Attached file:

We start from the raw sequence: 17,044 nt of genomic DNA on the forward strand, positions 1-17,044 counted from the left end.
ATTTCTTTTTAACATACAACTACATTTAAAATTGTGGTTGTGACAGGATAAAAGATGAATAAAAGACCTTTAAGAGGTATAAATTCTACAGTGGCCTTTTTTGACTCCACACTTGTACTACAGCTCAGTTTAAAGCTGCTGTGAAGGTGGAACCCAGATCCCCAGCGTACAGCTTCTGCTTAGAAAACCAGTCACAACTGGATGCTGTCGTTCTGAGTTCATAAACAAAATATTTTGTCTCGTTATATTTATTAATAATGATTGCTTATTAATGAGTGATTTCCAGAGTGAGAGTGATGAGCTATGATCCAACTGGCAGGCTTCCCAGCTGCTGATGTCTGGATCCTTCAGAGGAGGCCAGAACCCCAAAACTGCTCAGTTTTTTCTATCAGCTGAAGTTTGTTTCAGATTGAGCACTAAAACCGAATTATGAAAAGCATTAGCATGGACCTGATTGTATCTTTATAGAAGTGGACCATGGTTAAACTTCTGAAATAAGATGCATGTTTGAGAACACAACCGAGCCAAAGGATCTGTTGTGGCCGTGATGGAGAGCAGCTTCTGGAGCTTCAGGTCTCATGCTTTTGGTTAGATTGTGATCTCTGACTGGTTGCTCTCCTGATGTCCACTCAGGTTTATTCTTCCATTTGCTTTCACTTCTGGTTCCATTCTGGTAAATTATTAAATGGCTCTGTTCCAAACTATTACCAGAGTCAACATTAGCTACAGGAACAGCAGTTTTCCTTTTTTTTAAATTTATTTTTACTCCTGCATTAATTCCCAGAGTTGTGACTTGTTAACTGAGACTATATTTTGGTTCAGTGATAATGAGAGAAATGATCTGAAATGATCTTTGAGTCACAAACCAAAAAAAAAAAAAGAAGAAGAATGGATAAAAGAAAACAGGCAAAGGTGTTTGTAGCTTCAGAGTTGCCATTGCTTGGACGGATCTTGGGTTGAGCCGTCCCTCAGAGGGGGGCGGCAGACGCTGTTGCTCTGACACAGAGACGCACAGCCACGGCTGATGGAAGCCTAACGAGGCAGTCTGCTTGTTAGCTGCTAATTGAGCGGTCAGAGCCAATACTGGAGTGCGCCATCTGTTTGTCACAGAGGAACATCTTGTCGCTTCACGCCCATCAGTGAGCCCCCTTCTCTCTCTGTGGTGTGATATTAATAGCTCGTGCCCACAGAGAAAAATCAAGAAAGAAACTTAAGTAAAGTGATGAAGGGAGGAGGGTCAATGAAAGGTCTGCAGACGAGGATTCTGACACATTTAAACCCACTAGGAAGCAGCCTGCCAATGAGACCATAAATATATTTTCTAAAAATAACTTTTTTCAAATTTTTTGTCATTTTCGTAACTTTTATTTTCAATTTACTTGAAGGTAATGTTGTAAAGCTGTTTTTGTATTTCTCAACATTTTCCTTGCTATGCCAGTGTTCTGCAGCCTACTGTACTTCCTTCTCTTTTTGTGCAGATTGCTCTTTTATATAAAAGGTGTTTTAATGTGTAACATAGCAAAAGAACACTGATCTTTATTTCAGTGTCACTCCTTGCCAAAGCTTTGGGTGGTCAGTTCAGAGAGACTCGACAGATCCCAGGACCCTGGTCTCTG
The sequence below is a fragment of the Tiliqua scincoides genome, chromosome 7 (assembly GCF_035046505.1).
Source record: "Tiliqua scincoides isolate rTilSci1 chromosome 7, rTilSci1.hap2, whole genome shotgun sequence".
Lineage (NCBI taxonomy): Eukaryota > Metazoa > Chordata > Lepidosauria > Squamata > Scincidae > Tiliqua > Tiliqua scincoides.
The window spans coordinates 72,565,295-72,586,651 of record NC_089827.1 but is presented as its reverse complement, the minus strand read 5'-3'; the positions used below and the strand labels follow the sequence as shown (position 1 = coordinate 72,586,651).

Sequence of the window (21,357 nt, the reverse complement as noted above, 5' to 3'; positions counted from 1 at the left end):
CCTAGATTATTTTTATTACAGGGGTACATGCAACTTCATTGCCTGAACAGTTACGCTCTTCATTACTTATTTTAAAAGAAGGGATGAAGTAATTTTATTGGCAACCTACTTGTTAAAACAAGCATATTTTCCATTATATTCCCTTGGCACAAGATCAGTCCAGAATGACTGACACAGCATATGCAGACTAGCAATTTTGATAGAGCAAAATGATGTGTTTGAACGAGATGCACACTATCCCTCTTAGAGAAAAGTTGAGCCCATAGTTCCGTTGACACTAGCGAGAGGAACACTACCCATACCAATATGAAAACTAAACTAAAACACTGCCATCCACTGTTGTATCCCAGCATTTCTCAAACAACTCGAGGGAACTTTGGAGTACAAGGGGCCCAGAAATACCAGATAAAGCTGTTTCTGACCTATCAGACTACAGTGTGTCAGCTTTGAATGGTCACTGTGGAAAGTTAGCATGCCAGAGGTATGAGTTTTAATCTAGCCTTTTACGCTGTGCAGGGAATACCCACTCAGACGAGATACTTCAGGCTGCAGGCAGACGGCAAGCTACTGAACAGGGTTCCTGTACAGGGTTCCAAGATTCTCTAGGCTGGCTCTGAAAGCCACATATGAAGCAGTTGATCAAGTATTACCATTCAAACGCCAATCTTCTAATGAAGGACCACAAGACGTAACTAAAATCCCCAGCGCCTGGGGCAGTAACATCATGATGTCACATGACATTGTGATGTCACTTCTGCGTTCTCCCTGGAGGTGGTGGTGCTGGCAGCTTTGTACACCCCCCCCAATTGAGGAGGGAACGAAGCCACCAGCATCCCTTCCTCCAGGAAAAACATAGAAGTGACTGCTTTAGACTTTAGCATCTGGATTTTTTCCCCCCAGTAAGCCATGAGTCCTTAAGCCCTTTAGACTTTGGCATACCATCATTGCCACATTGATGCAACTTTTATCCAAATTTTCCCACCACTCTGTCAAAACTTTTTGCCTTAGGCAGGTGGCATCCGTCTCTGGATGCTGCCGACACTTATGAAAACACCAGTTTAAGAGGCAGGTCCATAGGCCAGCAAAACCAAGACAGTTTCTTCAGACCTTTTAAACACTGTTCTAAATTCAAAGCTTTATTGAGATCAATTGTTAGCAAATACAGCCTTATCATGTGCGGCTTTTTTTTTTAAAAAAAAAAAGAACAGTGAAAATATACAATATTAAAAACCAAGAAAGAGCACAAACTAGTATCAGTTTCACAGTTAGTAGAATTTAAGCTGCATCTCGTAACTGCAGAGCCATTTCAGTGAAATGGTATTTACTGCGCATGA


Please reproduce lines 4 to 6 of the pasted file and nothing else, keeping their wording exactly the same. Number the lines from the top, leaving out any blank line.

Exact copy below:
Source record: "Tiliqua scincoides isolate rTilSci1 chromosome 7, rTilSci1.hap2, whole genome shotgun sequence".
Lineage (NCBI taxonomy): Eukaryota > Metazoa > Chordata > Lepidosauria > Squamata > Scincidae > Tiliqua > Tiliqua scincoides.
The window spans coordinates 72,565,295-72,586,651 of record NC_089827.1 but is presented as its reverse complement, the minus strand read 5'-3'; the positions used below and the strand labels follow the sequence as shown (position 1 = coordinate 72,586,651).